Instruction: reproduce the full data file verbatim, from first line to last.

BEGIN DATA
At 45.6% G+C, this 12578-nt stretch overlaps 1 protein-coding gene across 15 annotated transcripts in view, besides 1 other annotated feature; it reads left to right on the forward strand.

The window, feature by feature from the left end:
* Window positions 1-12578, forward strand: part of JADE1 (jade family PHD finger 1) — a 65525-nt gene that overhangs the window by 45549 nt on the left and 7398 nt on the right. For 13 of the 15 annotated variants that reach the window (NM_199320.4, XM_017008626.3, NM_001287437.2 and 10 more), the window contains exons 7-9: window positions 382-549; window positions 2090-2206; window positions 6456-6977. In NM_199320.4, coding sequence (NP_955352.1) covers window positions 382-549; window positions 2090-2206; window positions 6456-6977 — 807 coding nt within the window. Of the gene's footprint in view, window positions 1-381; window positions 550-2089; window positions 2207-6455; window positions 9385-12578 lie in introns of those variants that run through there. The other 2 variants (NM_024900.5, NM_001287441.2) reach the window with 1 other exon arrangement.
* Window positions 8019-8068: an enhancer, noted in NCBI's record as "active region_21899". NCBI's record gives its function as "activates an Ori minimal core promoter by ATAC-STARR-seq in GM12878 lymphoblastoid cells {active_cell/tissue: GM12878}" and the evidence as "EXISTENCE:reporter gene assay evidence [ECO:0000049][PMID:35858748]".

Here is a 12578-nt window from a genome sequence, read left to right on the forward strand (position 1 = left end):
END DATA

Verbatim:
At 45.6% G+C, this 12578-nt stretch overlaps 1 protein-coding gene across 15 annotated transcripts in view, besides 1 other annotated feature; it reads left to right on the forward strand.

The window, feature by feature from the left end:
* Window positions 1-12578, forward strand: part of JADE1 (jade family PHD finger 1) — a 65525-nt gene that overhangs the window by 45549 nt on the left and 7398 nt on the right. For 13 of the 15 annotated variants that reach the window (NM_199320.4, XM_017008626.3, NM_001287437.2 and 10 more), the window contains exons 7-9: window positions 382-549; window positions 2090-2206; window positions 6456-6977. In NM_199320.4, coding sequence (NP_955352.1) covers window positions 382-549; window positions 2090-2206; window positions 6456-6977 — 807 coding nt within the window. Of the gene's footprint in view, window positions 1-381; window positions 550-2089; window positions 2207-6455; window positions 9385-12578 lie in introns of those variants that run through there. The other 2 variants (NM_024900.5, NM_001287441.2) reach the window with 1 other exon arrangement.
* Window positions 8019-8068: an enhancer, noted in NCBI's record as "active region_21899". NCBI's record gives its function as "activates an Ori minimal core promoter by ATAC-STARR-seq in GM12878 lymphoblastoid cells {active_cell/tissue: GM12878}" and the evidence as "EXISTENCE:reporter gene assay evidence [ECO:0000049][PMID:35858748]".

Here is a 12578-nt window from a genome sequence, read left to right on the forward strand (position 1 = left end):